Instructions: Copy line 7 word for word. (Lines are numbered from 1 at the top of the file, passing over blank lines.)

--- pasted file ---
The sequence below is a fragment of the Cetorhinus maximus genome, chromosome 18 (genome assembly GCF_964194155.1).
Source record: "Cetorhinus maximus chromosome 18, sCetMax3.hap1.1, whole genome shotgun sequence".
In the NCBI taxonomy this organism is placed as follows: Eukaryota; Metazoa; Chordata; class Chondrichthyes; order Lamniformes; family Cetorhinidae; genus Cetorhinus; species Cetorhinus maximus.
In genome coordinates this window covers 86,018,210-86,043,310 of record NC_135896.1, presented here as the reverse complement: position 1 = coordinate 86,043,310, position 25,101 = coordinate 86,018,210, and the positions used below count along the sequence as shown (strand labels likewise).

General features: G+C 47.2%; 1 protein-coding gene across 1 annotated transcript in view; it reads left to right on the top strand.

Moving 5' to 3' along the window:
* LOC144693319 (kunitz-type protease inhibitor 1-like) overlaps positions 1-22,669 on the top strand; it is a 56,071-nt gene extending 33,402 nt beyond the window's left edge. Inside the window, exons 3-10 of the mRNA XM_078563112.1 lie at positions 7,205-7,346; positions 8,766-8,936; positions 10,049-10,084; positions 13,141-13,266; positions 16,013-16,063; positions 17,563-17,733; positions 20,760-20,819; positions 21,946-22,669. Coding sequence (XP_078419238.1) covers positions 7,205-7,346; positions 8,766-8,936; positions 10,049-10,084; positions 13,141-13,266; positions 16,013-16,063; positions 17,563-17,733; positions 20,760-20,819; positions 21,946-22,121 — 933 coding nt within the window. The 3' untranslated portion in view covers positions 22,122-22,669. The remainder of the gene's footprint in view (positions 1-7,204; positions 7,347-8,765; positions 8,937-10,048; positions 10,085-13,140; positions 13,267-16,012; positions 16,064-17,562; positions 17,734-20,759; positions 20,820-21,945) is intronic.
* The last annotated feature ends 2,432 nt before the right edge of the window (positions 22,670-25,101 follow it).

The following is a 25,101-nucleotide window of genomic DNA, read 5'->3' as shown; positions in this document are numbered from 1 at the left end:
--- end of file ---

* LOC144693319 (kunitz-type protease inhibitor 1-like) overlaps positions 1-22,669 on the top strand; it is a 56,071-nt gene extending 33,402 nt beyond the window's left edge. Inside the window, exons 3-10 of the mRNA XM_078563112.1 lie at positions 7,205-7,346; positions 8,766-8,936; positions 10,049-10,084; positions 13,141-13,266; positions 16,013-16,063; positions 17,563-17,733; positions 20,760-20,819; positions 21,946-22,669. Coding sequence (XP_078419238.1) covers positions 7,205-7,346; positions 8,766-8,936; positions 10,049-10,084; positions 13,141-13,266; positions 16,013-16,063; positions 17,563-17,733; positions 20,760-20,819; positions 21,946-22,121 — 933 coding nt within the window. The 3' untranslated portion in view covers positions 22,122-22,669. The remainder of the gene's footprint in view (positions 1-7,204; positions 7,347-8,765; positions 8,937-10,048; positions 10,085-13,140; positions 13,267-16,012; positions 16,064-17,562; positions 17,734-20,759; positions 20,820-21,945) is intronic.